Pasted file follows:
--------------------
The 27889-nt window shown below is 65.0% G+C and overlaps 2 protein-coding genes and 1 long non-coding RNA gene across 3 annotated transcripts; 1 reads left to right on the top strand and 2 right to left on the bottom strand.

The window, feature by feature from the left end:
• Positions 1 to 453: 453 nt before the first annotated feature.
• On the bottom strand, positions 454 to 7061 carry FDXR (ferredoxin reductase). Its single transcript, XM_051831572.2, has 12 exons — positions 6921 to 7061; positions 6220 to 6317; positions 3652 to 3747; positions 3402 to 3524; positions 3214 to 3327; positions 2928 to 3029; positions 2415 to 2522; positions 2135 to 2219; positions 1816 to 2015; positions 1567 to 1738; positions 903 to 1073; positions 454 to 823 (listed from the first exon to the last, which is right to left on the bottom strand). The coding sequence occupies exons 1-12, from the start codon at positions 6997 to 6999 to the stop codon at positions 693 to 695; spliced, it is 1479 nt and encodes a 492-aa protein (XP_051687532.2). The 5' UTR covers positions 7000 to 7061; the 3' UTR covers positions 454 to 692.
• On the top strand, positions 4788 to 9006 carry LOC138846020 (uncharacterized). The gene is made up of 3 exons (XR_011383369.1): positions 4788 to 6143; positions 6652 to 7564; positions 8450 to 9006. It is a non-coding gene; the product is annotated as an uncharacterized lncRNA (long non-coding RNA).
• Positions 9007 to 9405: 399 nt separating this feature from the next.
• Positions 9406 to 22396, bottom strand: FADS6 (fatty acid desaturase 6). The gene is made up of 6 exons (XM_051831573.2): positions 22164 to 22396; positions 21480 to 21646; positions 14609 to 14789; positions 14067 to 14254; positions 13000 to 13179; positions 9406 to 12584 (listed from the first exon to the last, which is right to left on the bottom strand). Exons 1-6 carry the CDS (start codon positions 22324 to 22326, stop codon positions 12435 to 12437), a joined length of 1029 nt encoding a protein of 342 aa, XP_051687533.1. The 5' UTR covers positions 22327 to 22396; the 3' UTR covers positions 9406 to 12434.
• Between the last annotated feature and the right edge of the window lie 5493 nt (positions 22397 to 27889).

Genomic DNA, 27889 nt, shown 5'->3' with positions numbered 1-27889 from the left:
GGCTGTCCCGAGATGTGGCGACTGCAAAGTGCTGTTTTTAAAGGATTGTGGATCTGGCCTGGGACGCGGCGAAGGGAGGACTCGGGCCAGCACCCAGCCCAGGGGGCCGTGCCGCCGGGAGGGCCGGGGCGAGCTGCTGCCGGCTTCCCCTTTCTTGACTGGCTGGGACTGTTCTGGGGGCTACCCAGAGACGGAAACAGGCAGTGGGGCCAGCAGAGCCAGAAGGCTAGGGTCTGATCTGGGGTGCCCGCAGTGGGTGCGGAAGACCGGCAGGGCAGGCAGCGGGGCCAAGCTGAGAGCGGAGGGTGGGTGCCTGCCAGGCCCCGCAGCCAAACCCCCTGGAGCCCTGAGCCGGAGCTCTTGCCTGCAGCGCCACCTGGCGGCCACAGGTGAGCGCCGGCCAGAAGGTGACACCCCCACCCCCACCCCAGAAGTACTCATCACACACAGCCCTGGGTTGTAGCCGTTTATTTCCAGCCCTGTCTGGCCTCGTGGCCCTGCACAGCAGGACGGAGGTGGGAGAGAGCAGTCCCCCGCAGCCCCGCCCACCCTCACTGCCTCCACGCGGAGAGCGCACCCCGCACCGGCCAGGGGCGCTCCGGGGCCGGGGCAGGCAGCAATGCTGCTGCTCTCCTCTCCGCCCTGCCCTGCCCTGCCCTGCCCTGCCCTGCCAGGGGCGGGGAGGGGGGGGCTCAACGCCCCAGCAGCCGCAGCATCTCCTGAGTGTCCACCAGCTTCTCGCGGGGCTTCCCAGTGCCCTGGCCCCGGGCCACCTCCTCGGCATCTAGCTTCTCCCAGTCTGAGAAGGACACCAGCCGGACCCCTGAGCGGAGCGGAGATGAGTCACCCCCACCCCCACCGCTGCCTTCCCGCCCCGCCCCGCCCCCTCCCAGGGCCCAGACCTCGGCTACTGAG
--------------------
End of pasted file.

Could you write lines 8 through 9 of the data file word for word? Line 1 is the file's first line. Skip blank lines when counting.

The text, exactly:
• Between the last annotated feature and the right edge of the window lie 5493 nt (positions 22397 to 27889).

Genomic DNA, 27889 nt, shown 5'->3' with positions numbered 1-27889 from the left: